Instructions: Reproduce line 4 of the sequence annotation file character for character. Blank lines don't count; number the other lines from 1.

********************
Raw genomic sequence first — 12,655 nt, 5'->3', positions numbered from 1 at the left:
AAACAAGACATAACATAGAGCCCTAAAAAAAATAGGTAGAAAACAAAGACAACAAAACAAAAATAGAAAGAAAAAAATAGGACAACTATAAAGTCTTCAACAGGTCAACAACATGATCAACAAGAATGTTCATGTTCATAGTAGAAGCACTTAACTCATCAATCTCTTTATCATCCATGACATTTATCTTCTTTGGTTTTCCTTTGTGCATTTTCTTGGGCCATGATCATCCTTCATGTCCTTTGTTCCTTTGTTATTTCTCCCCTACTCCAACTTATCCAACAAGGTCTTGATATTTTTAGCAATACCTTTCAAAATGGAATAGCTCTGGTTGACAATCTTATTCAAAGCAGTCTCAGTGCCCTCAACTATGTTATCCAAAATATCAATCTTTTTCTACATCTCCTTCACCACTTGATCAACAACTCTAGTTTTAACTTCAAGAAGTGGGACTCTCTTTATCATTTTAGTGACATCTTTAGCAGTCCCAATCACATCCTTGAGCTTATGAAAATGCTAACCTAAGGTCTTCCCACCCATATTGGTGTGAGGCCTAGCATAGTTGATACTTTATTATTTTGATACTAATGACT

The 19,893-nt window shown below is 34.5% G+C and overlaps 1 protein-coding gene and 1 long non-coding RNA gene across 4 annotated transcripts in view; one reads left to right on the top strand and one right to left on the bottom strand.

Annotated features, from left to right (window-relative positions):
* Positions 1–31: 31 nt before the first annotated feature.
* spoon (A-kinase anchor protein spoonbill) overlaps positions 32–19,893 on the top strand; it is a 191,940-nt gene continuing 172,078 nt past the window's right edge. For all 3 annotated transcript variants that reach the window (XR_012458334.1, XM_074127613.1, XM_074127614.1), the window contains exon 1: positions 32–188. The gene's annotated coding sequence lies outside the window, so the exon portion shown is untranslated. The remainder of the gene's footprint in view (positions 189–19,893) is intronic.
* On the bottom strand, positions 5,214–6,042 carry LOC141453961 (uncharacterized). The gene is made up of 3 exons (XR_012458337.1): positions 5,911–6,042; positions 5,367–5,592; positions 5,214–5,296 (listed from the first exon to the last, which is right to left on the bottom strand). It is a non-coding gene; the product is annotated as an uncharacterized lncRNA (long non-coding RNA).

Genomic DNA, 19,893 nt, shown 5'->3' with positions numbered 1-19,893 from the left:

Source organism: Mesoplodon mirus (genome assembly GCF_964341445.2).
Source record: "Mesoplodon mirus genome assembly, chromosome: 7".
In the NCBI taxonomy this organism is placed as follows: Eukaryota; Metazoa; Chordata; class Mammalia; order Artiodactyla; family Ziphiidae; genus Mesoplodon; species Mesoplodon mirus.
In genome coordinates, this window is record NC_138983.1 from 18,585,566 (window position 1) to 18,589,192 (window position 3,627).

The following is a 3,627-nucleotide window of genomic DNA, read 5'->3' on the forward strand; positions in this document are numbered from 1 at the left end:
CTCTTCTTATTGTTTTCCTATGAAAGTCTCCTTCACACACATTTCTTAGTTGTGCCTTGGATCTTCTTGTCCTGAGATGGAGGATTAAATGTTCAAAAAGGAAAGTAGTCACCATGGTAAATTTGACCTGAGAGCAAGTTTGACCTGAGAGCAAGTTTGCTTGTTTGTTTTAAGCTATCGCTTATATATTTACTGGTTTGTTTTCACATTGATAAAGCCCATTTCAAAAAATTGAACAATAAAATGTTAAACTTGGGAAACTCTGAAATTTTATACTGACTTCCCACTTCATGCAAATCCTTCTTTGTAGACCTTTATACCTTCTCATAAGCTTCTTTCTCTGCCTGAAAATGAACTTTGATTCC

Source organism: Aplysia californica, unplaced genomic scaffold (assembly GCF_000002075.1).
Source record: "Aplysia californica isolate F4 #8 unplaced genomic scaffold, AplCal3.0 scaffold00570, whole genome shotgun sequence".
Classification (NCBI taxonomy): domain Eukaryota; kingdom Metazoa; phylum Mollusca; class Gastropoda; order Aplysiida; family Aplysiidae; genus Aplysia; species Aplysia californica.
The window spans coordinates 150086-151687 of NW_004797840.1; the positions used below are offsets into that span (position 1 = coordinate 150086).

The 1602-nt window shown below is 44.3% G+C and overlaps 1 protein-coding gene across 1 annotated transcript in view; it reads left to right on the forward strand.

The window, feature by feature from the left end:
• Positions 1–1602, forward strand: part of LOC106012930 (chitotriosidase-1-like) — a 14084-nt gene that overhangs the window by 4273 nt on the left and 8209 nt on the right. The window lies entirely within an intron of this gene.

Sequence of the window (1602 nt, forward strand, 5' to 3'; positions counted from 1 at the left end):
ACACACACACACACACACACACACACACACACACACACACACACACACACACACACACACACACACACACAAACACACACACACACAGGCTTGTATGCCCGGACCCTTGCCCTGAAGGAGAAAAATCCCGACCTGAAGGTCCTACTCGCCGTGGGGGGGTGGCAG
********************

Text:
Annotated features, from left to right (window-relative positions):